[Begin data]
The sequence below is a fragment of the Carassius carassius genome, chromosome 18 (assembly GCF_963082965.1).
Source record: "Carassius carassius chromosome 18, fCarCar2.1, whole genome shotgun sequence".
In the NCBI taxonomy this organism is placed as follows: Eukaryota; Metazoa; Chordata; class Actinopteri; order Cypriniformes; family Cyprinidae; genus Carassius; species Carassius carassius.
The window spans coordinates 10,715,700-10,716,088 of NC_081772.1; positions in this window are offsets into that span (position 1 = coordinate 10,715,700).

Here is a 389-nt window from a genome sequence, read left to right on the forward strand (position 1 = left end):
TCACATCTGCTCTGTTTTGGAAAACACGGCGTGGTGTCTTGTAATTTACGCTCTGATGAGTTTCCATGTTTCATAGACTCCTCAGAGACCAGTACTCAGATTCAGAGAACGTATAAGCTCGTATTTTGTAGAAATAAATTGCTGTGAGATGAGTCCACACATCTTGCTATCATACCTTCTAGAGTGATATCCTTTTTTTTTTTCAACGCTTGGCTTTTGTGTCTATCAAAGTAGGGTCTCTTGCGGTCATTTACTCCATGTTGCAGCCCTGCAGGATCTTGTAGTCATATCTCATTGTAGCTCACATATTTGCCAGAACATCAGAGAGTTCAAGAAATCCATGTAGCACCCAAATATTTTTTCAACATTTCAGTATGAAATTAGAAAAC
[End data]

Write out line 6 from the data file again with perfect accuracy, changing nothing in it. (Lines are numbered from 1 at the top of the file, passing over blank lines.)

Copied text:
TCACATCTGCTCTGTTTTGGAAAACACGGCGTGGTGTCTTGTAATTTACGCTCTGATGAGTTTCCATGTTTCATAGACTCCTCAGAGACCAGTACTCAGATTCAGAGAACGTATAAGCTCGTATTTTGTAGAAATAAATTGCTGTGAGATGAGTCCACACATCTTGCTATCATACCTTCTAGAGTGATATCCTTTTTTTTTTTCAACGCTTGGCTTTTGTGTCTATCAAAGTAGGGTCTCTTGCGGTCATTTACTCCATGTTGCAGCCCTGCAGGATCTTGTAGTCATATCTCATTGTAGCTCACATATTTGCCAGAACATCAGAGAGTTCAAGAAATCCATGTAGCACCCAAATATTTTTTCAACATTTCAGTATGAAATTAGAAAAC